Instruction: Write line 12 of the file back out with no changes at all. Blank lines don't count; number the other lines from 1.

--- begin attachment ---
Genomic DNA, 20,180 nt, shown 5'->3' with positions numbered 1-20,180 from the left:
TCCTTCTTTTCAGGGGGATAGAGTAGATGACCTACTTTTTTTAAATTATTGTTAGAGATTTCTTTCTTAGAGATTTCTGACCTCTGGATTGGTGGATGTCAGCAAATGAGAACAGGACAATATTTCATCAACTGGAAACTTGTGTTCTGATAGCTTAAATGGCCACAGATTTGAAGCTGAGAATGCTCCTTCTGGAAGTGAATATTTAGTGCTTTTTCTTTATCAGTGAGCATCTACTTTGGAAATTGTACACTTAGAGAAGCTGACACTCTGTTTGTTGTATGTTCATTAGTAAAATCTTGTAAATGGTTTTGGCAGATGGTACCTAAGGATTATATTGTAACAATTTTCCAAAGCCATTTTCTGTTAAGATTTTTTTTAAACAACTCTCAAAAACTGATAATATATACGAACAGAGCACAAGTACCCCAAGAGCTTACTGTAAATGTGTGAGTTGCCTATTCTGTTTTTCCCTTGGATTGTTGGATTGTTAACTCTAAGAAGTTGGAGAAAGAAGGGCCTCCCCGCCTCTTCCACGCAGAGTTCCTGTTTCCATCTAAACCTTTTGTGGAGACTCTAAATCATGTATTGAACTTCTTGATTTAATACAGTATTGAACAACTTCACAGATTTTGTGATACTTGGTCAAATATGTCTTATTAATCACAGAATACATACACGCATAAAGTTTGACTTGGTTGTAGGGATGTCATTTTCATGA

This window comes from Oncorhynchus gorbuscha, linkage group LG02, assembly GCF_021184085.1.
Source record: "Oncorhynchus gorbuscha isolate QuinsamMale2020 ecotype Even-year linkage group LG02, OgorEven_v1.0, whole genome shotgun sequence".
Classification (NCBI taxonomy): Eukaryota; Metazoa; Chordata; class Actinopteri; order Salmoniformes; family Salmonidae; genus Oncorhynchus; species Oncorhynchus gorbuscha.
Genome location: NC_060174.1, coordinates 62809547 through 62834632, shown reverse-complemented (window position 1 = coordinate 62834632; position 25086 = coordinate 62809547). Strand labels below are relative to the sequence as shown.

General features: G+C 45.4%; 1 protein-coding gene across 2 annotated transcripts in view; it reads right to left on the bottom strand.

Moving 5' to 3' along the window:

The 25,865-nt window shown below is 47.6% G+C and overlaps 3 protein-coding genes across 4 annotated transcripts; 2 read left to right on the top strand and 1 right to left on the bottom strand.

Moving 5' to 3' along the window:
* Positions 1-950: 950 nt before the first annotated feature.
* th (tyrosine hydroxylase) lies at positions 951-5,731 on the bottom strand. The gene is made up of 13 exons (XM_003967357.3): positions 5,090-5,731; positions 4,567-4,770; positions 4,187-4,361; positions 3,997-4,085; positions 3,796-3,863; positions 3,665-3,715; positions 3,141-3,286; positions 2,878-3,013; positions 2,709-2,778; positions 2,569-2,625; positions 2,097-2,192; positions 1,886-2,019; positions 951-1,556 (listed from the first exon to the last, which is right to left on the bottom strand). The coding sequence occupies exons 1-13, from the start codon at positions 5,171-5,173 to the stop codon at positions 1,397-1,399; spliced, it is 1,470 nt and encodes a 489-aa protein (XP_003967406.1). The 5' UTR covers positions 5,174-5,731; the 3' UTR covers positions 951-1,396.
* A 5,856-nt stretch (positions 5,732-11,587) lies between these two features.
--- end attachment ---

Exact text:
* th (tyrosine hydroxylase) lies at positions 951-5,731 on the bottom strand. The gene is made up of 13 exons (XM_003967357.3): positions 5,090-5,731; positions 4,567-4,770; positions 4,187-4,361; positions 3,997-4,085; positions 3,796-3,863; positions 3,665-3,715; positions 3,141-3,286; positions 2,878-3,013; positions 2,709-2,778; positions 2,569-2,625; positions 2,097-2,192; positions 1,886-2,019; positions 951-1,556 (listed from the first exon to the last, which is right to left on the bottom strand). The coding sequence occupies exons 1-13, from the start codon at positions 5,171-5,173 to the stop codon at positions 1,397-1,399; spliced, it is 1,470 nt and encodes a 489-aa protein (XP_003967406.1). The 5' UTR covers positions 5,174-5,731; the 3' UTR covers positions 951-1,396.